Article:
Mariza’s catalog of recordings is an uninterrupted exploration of fado both as a tradition in itself and as a musical form. His recordings feature a surprising range of collaborations with singers and musicians from other genres, including Sting, Brazilian Gilberto Gil, Lenny Kravitz and flamenco singer Miguel Poveda.

Fado Tradicional (2010) opened his second decade as an artist with a tour de force of unbridled, uncompromising and pure fado, anchored in a series of improvised musical dialogues with guitarist Ângelo Freire. Released ten years apart, Fado Tradicional and Mariza Sings Amália establish new boundaries for traditional fado: they are each passionate hymns to fado as a way of life, filtered by the voice of a protean talent.

At NJPAC, Mariza will be accompanied by her longtime collaborator, Luís Guerreiro (Portuguese guitar), as well as musicians Phelipe Ferreira (classical guitar), Adriano Alves (bass guitar), João Frade (accordion) and João Freitas (drums and percussion) ).

New Jersey Performing Arts Center (NJPAC), located at One Center Street in downtown Newark, is America’s most diverse performing arts center and the arts, culture, education, and civic hub of New Jersey – where great shows and events enhance and transform lives every day. NJPAC brings together diverse communities, providing access for all and showcasing the best artists in the state and around the world while acting as a leading catalyst in the revitalization of its hometown. Through its extensive arts education programs, NJPAC is shaping the next generation of artists and art lovers. NJPAC has attracted 10 million visitors (including more than 1.8 million children) since its opening in 1997, and maintains meaningful and lasting relationships with each of its constituents.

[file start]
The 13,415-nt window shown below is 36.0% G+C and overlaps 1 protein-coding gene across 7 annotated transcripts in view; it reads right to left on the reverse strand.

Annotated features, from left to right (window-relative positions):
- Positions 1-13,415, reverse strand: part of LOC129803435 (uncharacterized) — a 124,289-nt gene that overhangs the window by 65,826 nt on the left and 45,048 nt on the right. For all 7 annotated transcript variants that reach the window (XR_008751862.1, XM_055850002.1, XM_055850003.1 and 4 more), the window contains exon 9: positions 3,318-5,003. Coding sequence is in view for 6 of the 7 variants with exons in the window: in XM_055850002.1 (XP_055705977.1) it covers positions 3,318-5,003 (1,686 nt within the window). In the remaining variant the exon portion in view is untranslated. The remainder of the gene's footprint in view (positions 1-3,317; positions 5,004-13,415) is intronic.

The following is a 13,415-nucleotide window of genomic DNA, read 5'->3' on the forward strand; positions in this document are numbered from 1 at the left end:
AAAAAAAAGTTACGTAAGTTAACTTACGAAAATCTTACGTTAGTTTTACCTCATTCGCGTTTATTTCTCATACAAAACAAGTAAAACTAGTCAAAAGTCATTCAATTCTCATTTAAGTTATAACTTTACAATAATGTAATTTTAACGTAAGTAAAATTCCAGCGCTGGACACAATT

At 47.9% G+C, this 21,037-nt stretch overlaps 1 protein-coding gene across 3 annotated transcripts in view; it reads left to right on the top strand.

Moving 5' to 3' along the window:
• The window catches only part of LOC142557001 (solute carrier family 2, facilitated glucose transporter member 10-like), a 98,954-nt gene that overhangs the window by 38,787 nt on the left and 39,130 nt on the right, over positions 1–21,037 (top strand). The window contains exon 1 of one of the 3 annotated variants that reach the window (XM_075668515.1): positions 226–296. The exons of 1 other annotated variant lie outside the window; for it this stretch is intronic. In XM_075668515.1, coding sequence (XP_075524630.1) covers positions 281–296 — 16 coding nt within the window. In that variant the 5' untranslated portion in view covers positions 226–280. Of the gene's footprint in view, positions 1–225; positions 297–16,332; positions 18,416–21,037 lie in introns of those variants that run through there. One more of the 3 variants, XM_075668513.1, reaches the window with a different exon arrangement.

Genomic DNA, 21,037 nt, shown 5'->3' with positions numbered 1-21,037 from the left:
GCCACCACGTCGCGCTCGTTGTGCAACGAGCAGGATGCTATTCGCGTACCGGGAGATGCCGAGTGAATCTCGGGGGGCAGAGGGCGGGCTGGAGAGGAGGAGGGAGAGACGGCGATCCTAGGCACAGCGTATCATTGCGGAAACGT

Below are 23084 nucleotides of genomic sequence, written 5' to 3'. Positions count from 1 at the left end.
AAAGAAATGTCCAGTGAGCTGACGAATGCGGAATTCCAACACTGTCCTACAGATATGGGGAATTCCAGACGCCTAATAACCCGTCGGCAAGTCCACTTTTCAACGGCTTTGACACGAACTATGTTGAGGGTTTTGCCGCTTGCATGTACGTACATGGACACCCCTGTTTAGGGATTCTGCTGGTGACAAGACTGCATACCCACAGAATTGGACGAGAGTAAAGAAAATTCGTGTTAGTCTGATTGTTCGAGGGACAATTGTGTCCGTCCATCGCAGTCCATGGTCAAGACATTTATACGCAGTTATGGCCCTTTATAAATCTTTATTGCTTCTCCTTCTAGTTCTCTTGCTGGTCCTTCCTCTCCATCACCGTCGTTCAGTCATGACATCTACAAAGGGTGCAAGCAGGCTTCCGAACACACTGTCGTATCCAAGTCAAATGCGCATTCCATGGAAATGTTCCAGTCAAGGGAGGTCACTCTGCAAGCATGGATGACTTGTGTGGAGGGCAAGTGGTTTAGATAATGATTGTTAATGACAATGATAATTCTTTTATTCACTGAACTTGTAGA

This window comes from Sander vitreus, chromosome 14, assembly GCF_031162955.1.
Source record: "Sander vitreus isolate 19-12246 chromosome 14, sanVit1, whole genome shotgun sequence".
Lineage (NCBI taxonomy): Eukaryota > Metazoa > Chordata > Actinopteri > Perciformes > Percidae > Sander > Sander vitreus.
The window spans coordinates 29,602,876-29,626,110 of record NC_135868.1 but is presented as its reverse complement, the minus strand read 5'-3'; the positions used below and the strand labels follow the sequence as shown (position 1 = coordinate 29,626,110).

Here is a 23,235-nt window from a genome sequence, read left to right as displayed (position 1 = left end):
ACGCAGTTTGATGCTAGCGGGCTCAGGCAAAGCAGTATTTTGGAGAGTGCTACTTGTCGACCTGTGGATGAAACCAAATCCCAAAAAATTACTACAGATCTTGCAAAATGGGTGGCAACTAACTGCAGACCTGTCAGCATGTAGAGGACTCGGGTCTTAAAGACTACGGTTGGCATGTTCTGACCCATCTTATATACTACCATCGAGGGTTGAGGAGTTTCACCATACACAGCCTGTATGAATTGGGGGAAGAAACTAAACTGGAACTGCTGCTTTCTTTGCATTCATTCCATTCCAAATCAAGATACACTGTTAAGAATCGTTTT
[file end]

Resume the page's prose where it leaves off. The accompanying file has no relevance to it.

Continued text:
Photo by Miguel Angel